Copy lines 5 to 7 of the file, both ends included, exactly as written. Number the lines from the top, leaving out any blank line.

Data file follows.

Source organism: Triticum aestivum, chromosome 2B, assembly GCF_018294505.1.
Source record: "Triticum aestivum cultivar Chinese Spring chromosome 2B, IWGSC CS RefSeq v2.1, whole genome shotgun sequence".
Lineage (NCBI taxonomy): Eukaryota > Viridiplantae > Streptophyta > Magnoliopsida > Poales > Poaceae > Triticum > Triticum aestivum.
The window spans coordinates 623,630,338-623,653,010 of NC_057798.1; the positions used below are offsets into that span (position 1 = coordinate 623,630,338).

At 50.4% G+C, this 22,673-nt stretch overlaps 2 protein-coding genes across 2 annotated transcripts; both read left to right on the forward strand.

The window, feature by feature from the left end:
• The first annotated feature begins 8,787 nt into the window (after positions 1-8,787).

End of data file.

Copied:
At 50.4% G+C, this 22,673-nt stretch overlaps 2 protein-coding genes across 2 annotated transcripts; both read left to right on the forward strand.

The window, feature by feature from the left end:
• The first annotated feature begins 8,787 nt into the window (after positions 1-8,787).